Coming from JS, I find it very difficult to program Arduino in C++ (not even knowing which version or what features are supported), being bound to the loop and delay, not being able to (easily) use anonymous functions in parameters or async code.

I know JS isn't natively supported by Arduino, but I know languages can be transpiled.

I have seen many solutions, so just to pick few:
JohnnyFive J5, which runs via cable on a host PC,
NectarJS with their arduino-uno target,
or andrei-markeev/ts2c which converts ES3 to C89.

Each of them come with their own limitations and it's very difficult to find the right without prior experience with IoT. Did anyone walk this path already and found a viable solution?

  • 2
    Forgive me if this question is inappropriate for this site. This is my first Q here and I am totally new to IoT. However, outright downwoting, without providing a feedback isn't really constructive and welcoming to new members.
    – Qwerty
    Commented Feb 14, 2020 at 22:18
  • 1
    I suggest you look at the boards and components that are supported by these frameworks before you commit to any one. Maybe start here, johnny-five.io/api and see if the supported components will cover what you are trying to achieve. Commented Feb 14, 2020 at 22:35
  • 2
    my recommendation is, learn C++
    – Juraj
    Commented Feb 15, 2020 at 5:37
  • 1
    Just dive in and learn C++ while you go. You could also try learning Python so you can program your Teensy in Circuitpython or Micropython (although I now see it might not be easy to get it going on the Teensy).
    – StarCat
    Commented Feb 15, 2020 at 8:56

3 Answers 3


Even if such a transpiler exists (which I don‘t know) you will still have to deal with the loop structure and the fact that you should avoid using delays. On a microcontroller you have to forget about things like multithreading and even dynamic memory allocation should be used carefully. Most of those things that make a programmer‘s life easy on bigger systems are usually paid with ram or cpu power, but on a microcontroller with some kB RAM there are only few resources to pay with.

So my recommendation is to learn C++ instead of looking for ways to convert code from another language, which will probably introduce its own problems. You‘ll soon find yourself one layer below and there are exciting things that higher languages hide from you.

  • Is it possible that some of the C++ constructs are valid, but not working specifically on IoT devices? (In my case the Teensy LC or 3.2.)
    – Qwerty
    Commented Feb 17, 2020 at 13:26
  • With JavaScript, you don't use delay(), nor multithreading: you do non blocking programming, in a single thread running an event loop. That's exactly the approach you would use in C++ on a microcontroller. Commented May 21, 2021 at 7:20

Why don't you just start with a microcontroller that supports Javascript?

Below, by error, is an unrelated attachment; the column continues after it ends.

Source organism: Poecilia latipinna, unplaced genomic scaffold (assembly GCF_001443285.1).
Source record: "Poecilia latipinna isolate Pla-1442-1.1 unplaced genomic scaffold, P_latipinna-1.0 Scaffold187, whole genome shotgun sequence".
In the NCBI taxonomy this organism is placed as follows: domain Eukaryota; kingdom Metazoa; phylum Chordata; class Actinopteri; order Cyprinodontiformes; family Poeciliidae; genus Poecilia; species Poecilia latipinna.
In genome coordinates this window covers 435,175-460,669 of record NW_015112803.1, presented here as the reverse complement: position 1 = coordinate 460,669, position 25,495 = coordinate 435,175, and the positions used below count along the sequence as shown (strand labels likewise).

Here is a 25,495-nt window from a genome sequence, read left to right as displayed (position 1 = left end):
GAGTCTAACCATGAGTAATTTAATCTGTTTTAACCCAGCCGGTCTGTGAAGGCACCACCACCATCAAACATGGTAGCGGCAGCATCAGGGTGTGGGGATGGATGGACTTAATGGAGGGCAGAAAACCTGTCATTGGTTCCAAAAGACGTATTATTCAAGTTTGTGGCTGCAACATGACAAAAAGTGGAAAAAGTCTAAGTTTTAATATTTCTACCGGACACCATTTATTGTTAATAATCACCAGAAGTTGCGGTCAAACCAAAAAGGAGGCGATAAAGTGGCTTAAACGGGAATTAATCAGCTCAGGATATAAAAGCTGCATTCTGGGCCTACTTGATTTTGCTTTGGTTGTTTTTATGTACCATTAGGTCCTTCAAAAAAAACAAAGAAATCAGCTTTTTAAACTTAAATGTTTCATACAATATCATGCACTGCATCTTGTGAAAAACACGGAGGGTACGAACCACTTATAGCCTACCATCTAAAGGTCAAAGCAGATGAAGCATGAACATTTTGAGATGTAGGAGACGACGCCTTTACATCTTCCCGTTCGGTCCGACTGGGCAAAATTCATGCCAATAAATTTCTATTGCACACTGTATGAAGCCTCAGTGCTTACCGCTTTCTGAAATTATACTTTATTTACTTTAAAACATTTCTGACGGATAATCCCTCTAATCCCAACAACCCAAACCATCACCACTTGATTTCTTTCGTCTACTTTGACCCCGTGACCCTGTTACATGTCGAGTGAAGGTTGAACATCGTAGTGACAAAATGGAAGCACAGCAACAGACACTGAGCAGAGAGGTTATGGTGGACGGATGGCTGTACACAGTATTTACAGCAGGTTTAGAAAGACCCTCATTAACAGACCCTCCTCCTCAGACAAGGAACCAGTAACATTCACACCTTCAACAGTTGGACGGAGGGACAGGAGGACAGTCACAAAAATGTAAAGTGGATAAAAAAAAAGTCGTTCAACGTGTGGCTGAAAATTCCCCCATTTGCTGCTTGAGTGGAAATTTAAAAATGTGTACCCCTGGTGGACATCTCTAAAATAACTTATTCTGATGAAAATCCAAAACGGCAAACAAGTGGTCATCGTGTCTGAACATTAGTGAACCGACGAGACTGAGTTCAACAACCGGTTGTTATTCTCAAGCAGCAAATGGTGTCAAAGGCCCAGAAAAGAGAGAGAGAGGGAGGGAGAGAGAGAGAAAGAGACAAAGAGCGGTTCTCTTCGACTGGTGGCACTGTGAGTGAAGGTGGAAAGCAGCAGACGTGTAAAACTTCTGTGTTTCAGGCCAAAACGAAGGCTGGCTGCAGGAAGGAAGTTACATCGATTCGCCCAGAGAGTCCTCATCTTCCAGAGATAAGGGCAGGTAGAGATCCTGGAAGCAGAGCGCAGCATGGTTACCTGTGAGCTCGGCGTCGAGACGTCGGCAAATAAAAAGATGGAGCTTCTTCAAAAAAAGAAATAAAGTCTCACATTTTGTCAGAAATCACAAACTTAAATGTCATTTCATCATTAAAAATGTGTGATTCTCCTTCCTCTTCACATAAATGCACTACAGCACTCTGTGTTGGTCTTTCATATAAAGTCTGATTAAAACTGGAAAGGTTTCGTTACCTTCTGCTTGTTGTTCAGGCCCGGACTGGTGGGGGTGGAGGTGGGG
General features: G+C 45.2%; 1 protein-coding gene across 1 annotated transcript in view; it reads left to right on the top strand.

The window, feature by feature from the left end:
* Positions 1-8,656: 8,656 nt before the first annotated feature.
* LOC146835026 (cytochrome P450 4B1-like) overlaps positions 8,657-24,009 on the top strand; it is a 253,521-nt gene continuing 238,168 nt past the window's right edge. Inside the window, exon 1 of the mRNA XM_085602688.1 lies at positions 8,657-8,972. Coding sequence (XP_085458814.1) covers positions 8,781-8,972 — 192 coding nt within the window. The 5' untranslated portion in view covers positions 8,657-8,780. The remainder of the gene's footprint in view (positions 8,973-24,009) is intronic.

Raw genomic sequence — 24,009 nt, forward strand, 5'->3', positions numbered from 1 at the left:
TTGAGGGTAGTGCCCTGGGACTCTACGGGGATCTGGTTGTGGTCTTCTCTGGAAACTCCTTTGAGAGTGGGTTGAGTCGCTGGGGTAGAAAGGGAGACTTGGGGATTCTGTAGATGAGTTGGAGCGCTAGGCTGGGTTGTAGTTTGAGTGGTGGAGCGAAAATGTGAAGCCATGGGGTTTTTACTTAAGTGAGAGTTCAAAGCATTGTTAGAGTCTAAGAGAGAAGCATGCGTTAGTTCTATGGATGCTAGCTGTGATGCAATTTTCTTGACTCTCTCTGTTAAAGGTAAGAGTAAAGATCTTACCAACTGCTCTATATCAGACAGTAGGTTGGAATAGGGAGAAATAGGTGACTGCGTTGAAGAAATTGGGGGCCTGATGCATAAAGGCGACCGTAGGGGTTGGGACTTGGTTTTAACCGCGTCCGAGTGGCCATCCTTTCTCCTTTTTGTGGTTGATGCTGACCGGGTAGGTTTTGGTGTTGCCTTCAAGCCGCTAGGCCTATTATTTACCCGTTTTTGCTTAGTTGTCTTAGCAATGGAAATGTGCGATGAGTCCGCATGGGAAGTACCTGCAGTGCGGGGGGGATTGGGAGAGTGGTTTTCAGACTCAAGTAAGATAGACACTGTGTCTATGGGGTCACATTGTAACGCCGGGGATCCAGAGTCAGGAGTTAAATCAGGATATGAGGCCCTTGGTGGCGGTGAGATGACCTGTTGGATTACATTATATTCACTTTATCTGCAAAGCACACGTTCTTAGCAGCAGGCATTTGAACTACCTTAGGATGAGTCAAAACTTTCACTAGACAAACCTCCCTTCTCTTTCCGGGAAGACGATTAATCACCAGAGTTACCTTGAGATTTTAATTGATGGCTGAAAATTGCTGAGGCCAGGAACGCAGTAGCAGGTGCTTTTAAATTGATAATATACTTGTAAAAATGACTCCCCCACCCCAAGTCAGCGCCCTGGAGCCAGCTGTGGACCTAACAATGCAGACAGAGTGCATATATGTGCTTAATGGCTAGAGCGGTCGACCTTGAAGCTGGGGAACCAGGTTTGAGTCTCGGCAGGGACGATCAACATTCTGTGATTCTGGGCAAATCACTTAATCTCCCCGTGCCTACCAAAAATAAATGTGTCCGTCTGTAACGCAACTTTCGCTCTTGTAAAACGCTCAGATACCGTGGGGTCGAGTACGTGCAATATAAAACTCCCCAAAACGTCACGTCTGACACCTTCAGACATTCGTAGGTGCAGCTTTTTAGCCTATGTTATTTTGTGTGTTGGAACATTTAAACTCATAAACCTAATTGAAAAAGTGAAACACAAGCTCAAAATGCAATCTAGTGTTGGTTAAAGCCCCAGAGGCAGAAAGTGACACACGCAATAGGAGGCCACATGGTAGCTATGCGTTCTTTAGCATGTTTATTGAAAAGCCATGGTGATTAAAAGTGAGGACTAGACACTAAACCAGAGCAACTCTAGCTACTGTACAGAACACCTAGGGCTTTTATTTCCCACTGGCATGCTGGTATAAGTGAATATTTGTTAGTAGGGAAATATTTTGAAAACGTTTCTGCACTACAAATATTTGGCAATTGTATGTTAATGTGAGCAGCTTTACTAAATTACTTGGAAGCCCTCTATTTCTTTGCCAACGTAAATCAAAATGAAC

I find the Adafruit Circuit Playground Express quite fun to work with. You can still connect sensors and other hardware, the same as you can do with Arduino. It also has a bunch of sensors built-in.

You can try it out right now without owning a hardware board at adafruit.makecode.com. Click the Javascript tab on the top of the page.

Using a JS>Arduino transpiler will probably cause a lot of headache, since it often won't do what you expect it to do.

  • I bought the Teensy specifically because it's best for HID. I want to repurpose an old keyboard, but if I were to do something larger, I would probably choose a board that supports node.js and JavaScript.
    – Qwerty
    Commented Feb 17, 2020 at 13:22
  • 1
    There aren't any boards that support node.js sadly. You can run Johnny Five with almost every board, but that runs on your PC. It allows you to read the board through the USB cable.
    – Kokodoko
    Commented Feb 18, 2020 at 12:19
  • I had to put the project away for a while, but now that I think of that... The keyboard must be connected to the PC anyway, so I can as well run nodejs to control it. Johny Five may be the best solution for hacking after all. After the PoC works, I may rewrite it in C++.
    – Qwerty
    Commented May 21, 2021 at 15:50

andrei-markeev/ts2c JavaScript/TypeScript to C transpiler looks promising.

I'll probably give it a go tonight.

According to the github page:

Produces readable C89 code from JS/TS code.

For example, this JavaScript:

console.log("Hello world!");

transpiles to the following C code:

#include <stdio.h>

int main() {
    printf("Hello world!\n");
    return 0;

src: https://github.com/andrei-markeev/ts2c

Your Answer

By clicking “Post Your Answer”, you agree to our terms of service and acknowledge you have read our privacy policy.

Not the answer you're looking for? Browse other questions tagged or ask your own question.